Synopsis from Goodreads:
Tatiana “Pluta” Spektor was a mostly happy, if awkward, young girl—until her sociologist father was disappeared during Argentina’s Dirty War. Sent a world away by her grieving mother to attend boarding school outside New York City, Pluta wrestles alone with the unresolved tragedy and at last runs away: to the streets of Brooklyn in 1980, where she figuratively—and literally—spreads her wings. Told with haunting fabulist imagery by debut novelist Anca L. Szilágyi, this searing tale of love, loss, estrangement, and coming of age is an unflinching exploration of the personal devastation wrought by political repression.
I am sure that many people will fall in love with the beautiful imagery of “Daughters of the Air.” However, it was not my personal favorite. The story failed to draw me, and I contribute that largely to the story feeling underdeveloped. What actions were the radical professors taking against the government? What were they saying to get them arrested? What led to Daniel’s arrest? What threats did Lolo perceive? What about life at the boarding school made Pluta want to escape so bad? What did the doctors/nurses think when they saw the wings? Did they believe they were wings? What happened with Isabelle and Pluta afterward? I kept reading thinking these questions would eventually be answered, but none were.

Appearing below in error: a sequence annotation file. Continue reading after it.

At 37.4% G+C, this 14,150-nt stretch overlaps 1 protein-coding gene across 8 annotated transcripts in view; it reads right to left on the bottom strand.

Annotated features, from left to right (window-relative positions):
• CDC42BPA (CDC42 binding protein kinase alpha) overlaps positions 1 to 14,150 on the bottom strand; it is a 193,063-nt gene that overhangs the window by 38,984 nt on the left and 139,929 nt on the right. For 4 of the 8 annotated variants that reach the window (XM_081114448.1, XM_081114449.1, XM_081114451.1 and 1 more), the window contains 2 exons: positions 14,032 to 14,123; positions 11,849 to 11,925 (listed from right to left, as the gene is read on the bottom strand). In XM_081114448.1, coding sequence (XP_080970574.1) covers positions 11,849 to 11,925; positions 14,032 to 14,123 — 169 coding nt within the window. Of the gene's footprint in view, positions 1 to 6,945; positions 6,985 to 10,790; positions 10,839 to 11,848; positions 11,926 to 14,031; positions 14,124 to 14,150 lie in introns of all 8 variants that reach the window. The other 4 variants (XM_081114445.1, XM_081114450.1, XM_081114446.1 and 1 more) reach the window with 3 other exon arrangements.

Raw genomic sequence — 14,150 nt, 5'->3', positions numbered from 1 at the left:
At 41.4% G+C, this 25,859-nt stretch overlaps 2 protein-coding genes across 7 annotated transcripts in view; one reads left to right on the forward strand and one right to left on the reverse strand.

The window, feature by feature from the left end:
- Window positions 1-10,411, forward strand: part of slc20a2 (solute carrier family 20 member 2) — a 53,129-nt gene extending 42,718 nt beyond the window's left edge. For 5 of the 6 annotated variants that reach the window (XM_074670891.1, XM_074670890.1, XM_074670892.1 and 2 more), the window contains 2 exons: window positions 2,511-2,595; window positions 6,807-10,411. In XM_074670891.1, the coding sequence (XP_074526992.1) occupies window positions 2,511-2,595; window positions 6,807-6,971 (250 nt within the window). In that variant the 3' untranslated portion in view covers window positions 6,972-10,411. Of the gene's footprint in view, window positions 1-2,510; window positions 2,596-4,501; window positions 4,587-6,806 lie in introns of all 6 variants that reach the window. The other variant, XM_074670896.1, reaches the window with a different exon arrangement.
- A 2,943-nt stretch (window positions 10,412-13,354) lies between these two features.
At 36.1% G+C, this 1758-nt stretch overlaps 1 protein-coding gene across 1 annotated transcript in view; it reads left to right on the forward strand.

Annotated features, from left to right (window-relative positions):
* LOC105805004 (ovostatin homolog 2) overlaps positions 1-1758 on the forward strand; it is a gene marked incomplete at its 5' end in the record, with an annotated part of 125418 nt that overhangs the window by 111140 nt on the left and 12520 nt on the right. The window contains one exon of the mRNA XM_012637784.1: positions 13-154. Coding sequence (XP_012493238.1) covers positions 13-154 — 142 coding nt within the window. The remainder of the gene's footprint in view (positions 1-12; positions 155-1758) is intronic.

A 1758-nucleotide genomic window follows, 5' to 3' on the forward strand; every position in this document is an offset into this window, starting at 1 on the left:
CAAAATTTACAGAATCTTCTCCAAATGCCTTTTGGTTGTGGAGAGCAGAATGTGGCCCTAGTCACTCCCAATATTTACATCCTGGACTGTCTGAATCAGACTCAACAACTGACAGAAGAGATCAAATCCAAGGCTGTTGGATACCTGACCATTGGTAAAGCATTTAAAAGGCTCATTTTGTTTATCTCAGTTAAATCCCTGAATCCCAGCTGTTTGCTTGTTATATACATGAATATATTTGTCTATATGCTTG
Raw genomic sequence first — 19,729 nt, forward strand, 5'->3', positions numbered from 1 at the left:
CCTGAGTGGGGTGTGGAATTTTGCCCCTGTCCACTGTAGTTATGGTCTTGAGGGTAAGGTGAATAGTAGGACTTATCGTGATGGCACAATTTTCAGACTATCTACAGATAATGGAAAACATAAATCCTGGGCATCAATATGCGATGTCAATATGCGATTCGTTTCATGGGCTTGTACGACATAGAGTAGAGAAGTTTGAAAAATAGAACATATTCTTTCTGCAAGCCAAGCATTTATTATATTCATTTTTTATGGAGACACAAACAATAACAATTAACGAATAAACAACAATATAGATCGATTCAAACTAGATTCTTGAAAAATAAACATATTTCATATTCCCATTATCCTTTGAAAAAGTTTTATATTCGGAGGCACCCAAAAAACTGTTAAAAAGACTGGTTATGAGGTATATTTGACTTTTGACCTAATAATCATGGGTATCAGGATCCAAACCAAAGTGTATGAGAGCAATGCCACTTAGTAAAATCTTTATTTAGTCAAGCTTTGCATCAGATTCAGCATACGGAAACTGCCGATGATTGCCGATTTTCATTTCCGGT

My second complaint is a pure personal preference. I can’t stomach books with in-depth descriptions of child rape. I know it was consensual, but I still don’t enjoy reading about it in detail. I had to put down “All The Ugly and Wonderful Things” for the same reason, and it’s storyline was compelling. Since I was already struggling with “Daughters of the Air,” that storyline turned me off to the rest of the book. I finished it, but I got very close to stopping.
I can appreciate Szilagyi’s beautiful descriptions throughout the book, but unfortunately this book just didn’t connect with me. I’d rate it 2/5 stars.